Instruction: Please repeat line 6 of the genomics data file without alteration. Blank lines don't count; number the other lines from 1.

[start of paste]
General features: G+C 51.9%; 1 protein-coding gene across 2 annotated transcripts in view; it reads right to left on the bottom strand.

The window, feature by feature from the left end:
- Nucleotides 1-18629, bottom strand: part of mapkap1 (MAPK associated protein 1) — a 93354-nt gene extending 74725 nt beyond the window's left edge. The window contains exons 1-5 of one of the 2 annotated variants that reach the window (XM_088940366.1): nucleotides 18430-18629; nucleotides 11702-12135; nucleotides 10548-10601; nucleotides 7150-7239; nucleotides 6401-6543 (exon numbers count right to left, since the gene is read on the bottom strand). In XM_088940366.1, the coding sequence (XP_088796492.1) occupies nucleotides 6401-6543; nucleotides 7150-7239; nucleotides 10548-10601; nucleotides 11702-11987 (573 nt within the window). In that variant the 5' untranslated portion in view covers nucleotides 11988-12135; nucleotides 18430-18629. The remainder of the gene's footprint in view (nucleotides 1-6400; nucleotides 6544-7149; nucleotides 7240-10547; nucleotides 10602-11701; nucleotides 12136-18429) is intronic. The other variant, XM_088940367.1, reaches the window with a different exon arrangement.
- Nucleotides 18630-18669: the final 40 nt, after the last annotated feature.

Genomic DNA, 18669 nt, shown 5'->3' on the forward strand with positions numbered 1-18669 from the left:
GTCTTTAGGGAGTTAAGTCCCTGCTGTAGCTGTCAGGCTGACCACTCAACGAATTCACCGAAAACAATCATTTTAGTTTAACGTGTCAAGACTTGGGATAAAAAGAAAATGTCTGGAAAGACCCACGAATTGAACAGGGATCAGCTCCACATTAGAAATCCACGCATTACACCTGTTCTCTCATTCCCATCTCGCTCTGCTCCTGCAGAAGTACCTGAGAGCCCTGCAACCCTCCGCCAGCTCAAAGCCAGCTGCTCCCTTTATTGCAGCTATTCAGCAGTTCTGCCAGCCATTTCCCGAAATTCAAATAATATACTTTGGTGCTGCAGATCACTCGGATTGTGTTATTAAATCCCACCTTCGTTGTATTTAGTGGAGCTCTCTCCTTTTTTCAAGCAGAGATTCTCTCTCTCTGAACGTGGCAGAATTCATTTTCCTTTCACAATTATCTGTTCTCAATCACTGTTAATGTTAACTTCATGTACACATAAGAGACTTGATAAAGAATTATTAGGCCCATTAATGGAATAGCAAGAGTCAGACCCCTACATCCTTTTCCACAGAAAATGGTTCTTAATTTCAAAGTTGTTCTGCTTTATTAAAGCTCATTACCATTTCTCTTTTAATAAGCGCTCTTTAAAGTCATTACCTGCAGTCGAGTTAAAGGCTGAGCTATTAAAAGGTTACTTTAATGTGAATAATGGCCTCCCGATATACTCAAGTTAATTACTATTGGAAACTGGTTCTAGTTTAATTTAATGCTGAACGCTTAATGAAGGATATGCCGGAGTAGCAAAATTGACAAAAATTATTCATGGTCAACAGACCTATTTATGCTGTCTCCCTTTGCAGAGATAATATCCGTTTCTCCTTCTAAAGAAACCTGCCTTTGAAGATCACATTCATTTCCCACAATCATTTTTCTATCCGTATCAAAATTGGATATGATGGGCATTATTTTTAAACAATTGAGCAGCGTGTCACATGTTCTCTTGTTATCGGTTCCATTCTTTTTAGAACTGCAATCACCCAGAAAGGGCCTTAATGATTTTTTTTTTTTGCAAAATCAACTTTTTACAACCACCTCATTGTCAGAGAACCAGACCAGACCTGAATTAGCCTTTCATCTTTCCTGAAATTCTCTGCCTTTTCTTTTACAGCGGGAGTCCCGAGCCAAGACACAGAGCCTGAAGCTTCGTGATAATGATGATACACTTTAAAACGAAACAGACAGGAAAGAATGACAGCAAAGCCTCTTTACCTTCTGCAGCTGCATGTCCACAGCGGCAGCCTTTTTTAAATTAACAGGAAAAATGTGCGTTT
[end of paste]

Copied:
GTCTTTAGGGAGTTAAGTCCCTGCTGTAGCTGTCAGGCTGACCACTCAACGAATTCACCGAAAACAATCATTTTAGTTTAACGTGTCAAGACTTGGGATAAAAAGAAAATGTCTGGAAAGACCCACGAATTGAACAGGGATCAGCTCCACATTAGAAATCCACGCATTACACCTGTTCTCTCATTCCCATCTCGCTCTGCTCCTGCAGAAGTACCTGAGAGCCCTGCAACCCTCCGCCAGCTCAAAGCCAGCTGCTCCCTTTATTGCAGCTATTCAGCAGTTCTGCCAGCCATTTCCCGAAATTCAAATAATATACTTTGGTGCTGCAGATCACTCGGATTGTGTTATTAAATCCCACCTTCGTTGTATTTAGTGGAGCTCTCTCCTTTTTTCAAGCAGAGATTCTCTCTCTCTGAACGTGGCAGAATTCATTTTCCTTTCACAATTATCTGTTCTCAATCACTGTTAATGTTAACTTCATGTACACATAAGAGACTTGATAAAGAATTATTAGGCCCATTAATGGAATAGCAAGAGTCAGACCCCTACATCCTTTTCCACAGAAAATGGTTCTTAATTTCAAAGTTGTTCTGCTTTATTAAAGCTCATTACCATTTCTCTTTTAATAAGCGCTCTTTAAAGTCATTACCTGCAGTCGAGTTAAAGGCTGAGCTATTAAAAGGTTACTTTAATGTGAATAATGGCCTCCCGATATACTCAAGTTAATTACTATTGGAAACTGGTTCTAGTTTAATTTAATGCTGAACGCTTAATGAAGGATATGCCGGAGTAGCAAAATTGACAAAAATTATTCATGGTCAACAGACCTATTTATGCTGTCTCCCTTTGCAGAGATAATATCCGTTTCTCCTTCTAAAGAAACCTGCCTTTGAAGATCACATTCATTTCCCACAATCATTTTTCTATCCGTATCAAAATTGGATATGATGGGCATTATTTTTAAACAATTGAGCAGCGTGTCACATGTTCTCTTGTTATCGGTTCCATTCTTTTTAGAACTGCAATCACCCAGAAAGGGCCTTAATGATTTTTTTTTTTTGCAAAATCAACTTTTTACAACCACCTCATTGTCAGAGAACCAGACCAGACCTGAATTAGCCTTTCATCTTTCCTGAAATTCTCTGCCTTTTCTTTTACAGCGGGAGTCCCGAGCCAAGACACAGAGCCTGAAGCTTCGTGATAATGATGATACACTTTAAAACGAAACAGACAGGAAAGAATGACAGCAAAGCCTCTTTACCTTCTGCAGCTGCATGTCCACAGCGGCAGCCTTTTTTAAATTAACAGGAAAAATGTGCGTTT